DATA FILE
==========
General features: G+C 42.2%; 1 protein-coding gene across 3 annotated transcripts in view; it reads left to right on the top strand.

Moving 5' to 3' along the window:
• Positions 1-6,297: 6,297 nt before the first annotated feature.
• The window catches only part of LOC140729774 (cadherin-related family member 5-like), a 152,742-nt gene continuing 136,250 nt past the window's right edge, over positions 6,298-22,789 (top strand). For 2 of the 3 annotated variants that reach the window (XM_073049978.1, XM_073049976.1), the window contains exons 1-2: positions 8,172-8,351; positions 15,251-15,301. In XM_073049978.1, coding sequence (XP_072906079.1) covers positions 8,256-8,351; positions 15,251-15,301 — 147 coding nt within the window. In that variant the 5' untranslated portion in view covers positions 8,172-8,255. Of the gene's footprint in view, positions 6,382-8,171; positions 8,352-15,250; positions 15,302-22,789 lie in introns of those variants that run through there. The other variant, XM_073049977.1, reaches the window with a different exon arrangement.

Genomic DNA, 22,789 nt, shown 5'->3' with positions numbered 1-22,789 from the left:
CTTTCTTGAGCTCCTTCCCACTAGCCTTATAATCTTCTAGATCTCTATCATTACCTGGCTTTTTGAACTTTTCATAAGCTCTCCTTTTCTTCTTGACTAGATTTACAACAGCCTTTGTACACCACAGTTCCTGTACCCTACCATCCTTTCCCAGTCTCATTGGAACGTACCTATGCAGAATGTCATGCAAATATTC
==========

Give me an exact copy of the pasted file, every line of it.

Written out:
General features: G+C 42.2%; 1 protein-coding gene across 3 annotated transcripts in view; it reads left to right on the top strand.

Moving 5' to 3' along the window:
• Positions 1-6,297: 6,297 nt before the first annotated feature.
• The window catches only part of LOC140729774 (cadherin-related family member 5-like), a 152,742-nt gene continuing 136,250 nt past the window's right edge, over positions 6,298-22,789 (top strand). For 2 of the 3 annotated variants that reach the window (XM_073049978.1, XM_073049976.1), the window contains exons 1-2: positions 8,172-8,351; positions 15,251-15,301. In XM_073049978.1, coding sequence (XP_072906079.1) covers positions 8,256-8,351; positions 15,251-15,301 — 147 coding nt within the window. In that variant the 5' untranslated portion in view covers positions 8,172-8,255. Of the gene's footprint in view, positions 6,382-8,171; positions 8,352-15,250; positions 15,302-22,789 lie in introns of those variants that run through there. The other variant, XM_073049977.1, reaches the window with a different exon arrangement.

Genomic DNA, 22,789 nt, shown 5'->3' with positions numbered 1-22,789 from the left:
CTTTCTTGAGCTCCTTCCCACTAGCCTTATAATCTTCTAGATCTCTATCATTACCTGGCTTTTTGAACTTTTCATAAGCTCTCCTTTTCTTCTTGACTAGATTTACAACAGCCTTTGTACACCACAGTTCCTGTACCCTACCATCCTTTCCCAGTCTCATTGGAACGTACCTATGCAGAATGTCATGCAAATATTC